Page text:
In the two years since the discovery of 1470, Leakey’s crew has found still more uncharacteristic hominid fossils, several of them exhibiting combinations of anatomic features that do not fit the previously accepted scenarios of how man evolved. Unless East Rudolf has preserved an extraordinary selection of aberrant types, Leakey has evidence that there were not just one or two hominid lineages in existence at a given time but three or four and perhaps more. Some appear strikingly modern in one anatomic feature, say teeth or cranial capacity, but distinctly primitive in another. The impression is that there were many types of early man all living in more or less the same place at the same time. Perhaps they made war. Perhaps they made love. In any event, the picture of man’s evolution that once seemed to be getting clearer must now be redrawn in large part.
The new finds have now shown us that we are not the products of a simple, linear evolutionary sequence with older model hominids quietly becoming extinct as their more advanced descendents came on the scene. Rather, our ancestors seem to have lived in a world of several types of man. Distinct types may have gone their separate ways, paying no more attention to one another than closely related types of antelope do grazing on the same plains. Or two types may have interbred. We may be the product of a complex web of evolving lineages.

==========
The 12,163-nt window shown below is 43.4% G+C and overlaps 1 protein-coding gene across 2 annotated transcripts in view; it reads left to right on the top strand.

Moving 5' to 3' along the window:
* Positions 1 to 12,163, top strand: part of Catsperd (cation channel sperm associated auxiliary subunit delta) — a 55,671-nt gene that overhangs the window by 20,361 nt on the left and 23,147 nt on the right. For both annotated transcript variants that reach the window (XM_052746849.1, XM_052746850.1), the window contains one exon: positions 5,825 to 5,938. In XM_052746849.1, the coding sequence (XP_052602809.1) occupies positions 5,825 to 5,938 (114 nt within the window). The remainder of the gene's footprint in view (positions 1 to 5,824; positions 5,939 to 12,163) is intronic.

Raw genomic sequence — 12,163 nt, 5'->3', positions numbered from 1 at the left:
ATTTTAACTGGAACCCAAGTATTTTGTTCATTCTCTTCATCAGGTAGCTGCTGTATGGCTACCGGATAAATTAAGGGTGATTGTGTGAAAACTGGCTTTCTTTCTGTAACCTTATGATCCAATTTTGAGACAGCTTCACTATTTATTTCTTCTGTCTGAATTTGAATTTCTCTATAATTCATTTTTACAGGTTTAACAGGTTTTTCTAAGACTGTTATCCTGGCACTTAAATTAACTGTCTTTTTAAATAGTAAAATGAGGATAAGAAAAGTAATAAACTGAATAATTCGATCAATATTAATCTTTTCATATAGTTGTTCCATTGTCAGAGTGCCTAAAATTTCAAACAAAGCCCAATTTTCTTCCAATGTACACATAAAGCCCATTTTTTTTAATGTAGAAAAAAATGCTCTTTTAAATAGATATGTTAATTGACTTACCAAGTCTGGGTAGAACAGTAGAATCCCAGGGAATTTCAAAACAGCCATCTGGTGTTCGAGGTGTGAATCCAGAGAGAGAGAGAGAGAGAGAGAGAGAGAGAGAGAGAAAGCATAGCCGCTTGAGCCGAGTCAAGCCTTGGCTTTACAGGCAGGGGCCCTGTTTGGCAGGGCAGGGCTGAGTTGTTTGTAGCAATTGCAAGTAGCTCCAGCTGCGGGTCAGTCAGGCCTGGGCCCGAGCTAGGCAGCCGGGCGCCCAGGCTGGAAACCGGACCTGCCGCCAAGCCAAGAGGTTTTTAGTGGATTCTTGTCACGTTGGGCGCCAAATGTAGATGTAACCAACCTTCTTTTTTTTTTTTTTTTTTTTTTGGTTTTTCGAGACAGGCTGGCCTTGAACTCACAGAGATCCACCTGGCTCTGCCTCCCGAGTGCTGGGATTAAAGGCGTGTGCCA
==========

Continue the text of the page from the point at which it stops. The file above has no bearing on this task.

East Rudolf must have been a region with sufficient ecological diversity to have allowed various types of closely related hominids to have arisen and thrive for hundreds of thousands of years. (It should be noted that the various types of ancient hominids would have no relationship to the various races of man living today. All modern races of man stem from a single surviving lineage.)
Although Lake Rudolf existed in those days, the region today is quite different from what it was then. It now is a drier, less hospitable place and, given the drought affecting Africa in recent years, the region is getting drier still. Game is sparse but not absent. Antelopes such as topi and oryx graze in the area. There are lions with a reputation for man-eating. And cheetahs, one of the rarest of the African cats, prowl about. And, for much of the year, so do the scientists and technicians, searching for fossils and for the geological clues that put the bones in context.
Whether the next few field seasons produce a whole skeleton or not, continuing study in the area over the next few years is likely to continue the flow of unexpected new evidence that will force continuing revision of the story of how man evolved.
Received in New York on July 2, 1974
©1974 Boyce Rensberger
Boyce Rensberger recently completed a year as an Alicia Patterson Foundation fellow with support from The L.S.B. Leakey Foundation. This article may be reprinted with credit to Mr. Rensberger, The Alicia Patterson Foundation and The L.S.B. Leakey Foundation.